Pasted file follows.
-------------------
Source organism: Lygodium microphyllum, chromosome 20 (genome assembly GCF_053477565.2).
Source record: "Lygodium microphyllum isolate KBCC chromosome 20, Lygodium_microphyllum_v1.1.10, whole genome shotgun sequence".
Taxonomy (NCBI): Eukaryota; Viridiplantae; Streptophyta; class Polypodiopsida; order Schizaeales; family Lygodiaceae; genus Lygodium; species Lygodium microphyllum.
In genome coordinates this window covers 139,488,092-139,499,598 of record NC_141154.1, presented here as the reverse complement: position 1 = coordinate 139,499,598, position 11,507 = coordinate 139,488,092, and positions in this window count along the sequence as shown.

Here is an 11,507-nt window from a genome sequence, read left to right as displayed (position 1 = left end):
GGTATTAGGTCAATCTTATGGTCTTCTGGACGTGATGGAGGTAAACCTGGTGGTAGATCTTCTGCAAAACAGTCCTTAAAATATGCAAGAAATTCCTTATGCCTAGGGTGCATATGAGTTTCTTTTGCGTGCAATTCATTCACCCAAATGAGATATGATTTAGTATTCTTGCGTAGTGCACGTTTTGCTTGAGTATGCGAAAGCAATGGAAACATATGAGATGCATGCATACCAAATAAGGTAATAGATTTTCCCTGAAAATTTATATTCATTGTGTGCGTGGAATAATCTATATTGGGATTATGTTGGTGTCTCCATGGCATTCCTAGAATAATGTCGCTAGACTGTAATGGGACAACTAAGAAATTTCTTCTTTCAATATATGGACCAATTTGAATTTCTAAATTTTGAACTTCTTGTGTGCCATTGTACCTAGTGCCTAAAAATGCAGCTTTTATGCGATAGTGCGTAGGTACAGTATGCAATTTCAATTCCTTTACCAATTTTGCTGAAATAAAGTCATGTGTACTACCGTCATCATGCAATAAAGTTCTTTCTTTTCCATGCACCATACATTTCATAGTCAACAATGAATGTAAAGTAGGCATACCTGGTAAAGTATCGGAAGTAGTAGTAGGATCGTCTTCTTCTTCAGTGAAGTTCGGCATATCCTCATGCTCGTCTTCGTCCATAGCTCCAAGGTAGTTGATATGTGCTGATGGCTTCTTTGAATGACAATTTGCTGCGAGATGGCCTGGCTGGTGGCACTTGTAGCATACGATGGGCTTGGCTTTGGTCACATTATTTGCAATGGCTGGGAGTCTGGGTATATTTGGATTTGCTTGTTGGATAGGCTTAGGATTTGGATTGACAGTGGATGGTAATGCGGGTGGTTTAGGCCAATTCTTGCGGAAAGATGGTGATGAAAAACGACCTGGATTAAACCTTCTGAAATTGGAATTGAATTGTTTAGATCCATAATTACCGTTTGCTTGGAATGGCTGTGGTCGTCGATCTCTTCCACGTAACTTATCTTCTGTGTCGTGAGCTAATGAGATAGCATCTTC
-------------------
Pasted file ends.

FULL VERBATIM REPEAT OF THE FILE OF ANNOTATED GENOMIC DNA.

Source organism: Lygodium microphyllum, chromosome 20 (genome assembly GCF_053477565.2).
Source record: "Lygodium microphyllum isolate KBCC chromosome 20, Lygodium_microphyllum_v1.1.10, whole genome shotgun sequence".
Taxonomy (NCBI): Eukaryota; Viridiplantae; Streptophyta; class Polypodiopsida; order Schizaeales; family Lygodiaceae; genus Lygodium; species Lygodium microphyllum.
In genome coordinates this window covers 139,488,092-139,499,598 of record NC_141154.1, presented here as the reverse complement: position 1 = coordinate 139,499,598, position 11,507 = coordinate 139,488,092, and positions in this window count along the sequence as shown.

Here is an 11,507-nt window from a genome sequence, read left to right as displayed (position 1 = left end):
GGTATTAGGTCAATCTTATGGTCTTCTGGACGTGATGGAGGTAAACCTGGTGGTAGATCTTCTGCAAAACAGTCCTTAAAATATGCAAGAAATTCCTTATGCCTAGGGTGCATATGAGTTTCTTTTGCGTGCAATTCATTCACCCAAATGAGATATGATTTAGTATTCTTGCGTAGTGCACGTTTTGCTTGAGTATGCGAAAGCAATGGAAACATATGAGATGCATGCATACCAAATAAGGTAATAGATTTTCCCTGAAAATTTATATTCATTGTGTGCGTGGAATAATCTATATTGGGATTATGTTGGTGTCTCCATGGCATTCCTAGAATAATGTCGCTAGACTGTAATGGGACAACTAAGAAATTTCTTCTTTCAATATATGGACCAATTTGAATTTCTAAATTTTGAACTTCTTGTGTGCCATTGTACCTAGTGCCTAAAAATGCAGCTTTTATGCGATAGTGCGTAGGTACAGTATGCAATTTCAATTCCTTTACCAATTTTGCTGAAATAAAGTCATGTGTACTACCGTCATCATGCAATAAAGTTCTTTCTTTTCCATGCACCATACATTTCATAGTCAACAATGAATGTAAAGTAGGCATACCTGGTAAAGTATCGGAAGTAGTAGTAGGATCGTCTTCTTCTTCAGTGAAGTTCGGCATATCCTCATGCTCGTCTTCGTCCATAGCTCCAAGGTAGTTGATATGTGCTGATGGCTTCTTTGAATGACAATTTGCTGCGAGATGGCCTGGCTGGTGGCACTTGTAGCATACGATGGGCTTGGCTTTGGTCACATTATTTGCAATGGCTGGGAGTCTGGGTATATTTGGATTTGCTTGTTGGATAGGCTTAGGATTTGGATTGACAGTGGATGGTAATGCGGGTGGTTTAGGCCAATTCTTGCGGAAAGATGGTGATGAAAAACGACCTGGATTAAACCTTCTGAAATTGGAATTGAATTGTTTAGATCCATAATTACCGTTTGCTTGGAATGGCTGTGGTCGTCGATCTCTTCCACGTAACTTATCTTCTGTGTCGTGAGCTAATGAGATAGCATCTTC